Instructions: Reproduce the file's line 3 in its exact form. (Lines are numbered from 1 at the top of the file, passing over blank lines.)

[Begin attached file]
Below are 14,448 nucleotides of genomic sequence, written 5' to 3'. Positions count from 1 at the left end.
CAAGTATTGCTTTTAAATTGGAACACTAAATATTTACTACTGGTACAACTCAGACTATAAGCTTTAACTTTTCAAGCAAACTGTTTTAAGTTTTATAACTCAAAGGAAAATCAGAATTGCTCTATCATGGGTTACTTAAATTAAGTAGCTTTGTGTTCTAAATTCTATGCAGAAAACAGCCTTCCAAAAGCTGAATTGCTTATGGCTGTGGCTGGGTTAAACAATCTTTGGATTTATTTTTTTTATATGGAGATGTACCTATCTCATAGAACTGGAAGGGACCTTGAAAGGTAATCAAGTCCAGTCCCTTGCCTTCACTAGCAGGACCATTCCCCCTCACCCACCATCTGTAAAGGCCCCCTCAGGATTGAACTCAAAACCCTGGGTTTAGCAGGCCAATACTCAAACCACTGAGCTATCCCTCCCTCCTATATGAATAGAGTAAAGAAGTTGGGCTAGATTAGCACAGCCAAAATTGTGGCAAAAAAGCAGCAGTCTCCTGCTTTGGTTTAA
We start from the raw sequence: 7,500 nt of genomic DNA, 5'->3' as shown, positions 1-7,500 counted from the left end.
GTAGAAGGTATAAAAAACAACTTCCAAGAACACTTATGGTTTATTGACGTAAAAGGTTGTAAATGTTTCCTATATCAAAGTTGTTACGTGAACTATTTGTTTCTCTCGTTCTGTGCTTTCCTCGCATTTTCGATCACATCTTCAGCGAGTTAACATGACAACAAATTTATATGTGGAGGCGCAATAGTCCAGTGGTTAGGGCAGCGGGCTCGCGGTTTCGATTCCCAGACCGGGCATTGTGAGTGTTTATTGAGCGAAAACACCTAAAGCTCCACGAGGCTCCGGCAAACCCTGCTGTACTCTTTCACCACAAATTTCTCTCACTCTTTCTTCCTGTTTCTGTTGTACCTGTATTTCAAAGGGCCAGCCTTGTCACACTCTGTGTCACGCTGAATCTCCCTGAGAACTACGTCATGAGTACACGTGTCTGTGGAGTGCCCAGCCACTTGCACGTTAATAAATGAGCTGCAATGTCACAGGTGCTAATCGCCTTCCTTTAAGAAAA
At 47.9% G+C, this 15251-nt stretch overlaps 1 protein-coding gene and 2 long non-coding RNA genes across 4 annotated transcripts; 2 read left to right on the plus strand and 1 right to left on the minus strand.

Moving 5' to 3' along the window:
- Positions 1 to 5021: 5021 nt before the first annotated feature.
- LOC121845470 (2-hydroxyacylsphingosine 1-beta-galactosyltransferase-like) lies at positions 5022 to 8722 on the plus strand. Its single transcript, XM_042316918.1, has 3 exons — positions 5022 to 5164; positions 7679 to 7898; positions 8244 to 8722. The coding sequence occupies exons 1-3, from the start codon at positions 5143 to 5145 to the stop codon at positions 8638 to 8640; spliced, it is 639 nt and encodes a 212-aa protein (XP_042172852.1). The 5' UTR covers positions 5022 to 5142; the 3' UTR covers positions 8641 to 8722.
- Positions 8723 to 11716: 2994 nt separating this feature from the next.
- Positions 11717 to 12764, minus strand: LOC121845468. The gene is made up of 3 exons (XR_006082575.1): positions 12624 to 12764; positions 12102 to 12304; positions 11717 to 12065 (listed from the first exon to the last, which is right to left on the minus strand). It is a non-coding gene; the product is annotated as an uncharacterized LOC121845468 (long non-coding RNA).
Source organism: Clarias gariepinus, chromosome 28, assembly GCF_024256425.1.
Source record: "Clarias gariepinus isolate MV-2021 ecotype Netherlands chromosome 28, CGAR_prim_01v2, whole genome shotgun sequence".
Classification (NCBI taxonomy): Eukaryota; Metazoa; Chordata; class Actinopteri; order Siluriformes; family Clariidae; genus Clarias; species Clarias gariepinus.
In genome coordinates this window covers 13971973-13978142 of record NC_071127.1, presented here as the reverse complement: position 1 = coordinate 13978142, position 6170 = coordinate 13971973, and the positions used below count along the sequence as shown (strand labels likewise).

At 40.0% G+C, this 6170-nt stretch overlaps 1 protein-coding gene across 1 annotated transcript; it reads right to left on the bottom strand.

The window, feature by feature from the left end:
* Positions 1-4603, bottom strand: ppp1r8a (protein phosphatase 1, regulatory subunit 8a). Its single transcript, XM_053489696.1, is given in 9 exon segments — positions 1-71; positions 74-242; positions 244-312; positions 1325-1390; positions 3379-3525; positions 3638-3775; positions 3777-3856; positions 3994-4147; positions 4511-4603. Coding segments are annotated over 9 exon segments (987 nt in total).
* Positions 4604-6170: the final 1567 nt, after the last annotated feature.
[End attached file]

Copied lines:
We start from the raw sequence: 7,500 nt of genomic DNA, 5'->3' as shown, positions 1-7,500 counted from the left end.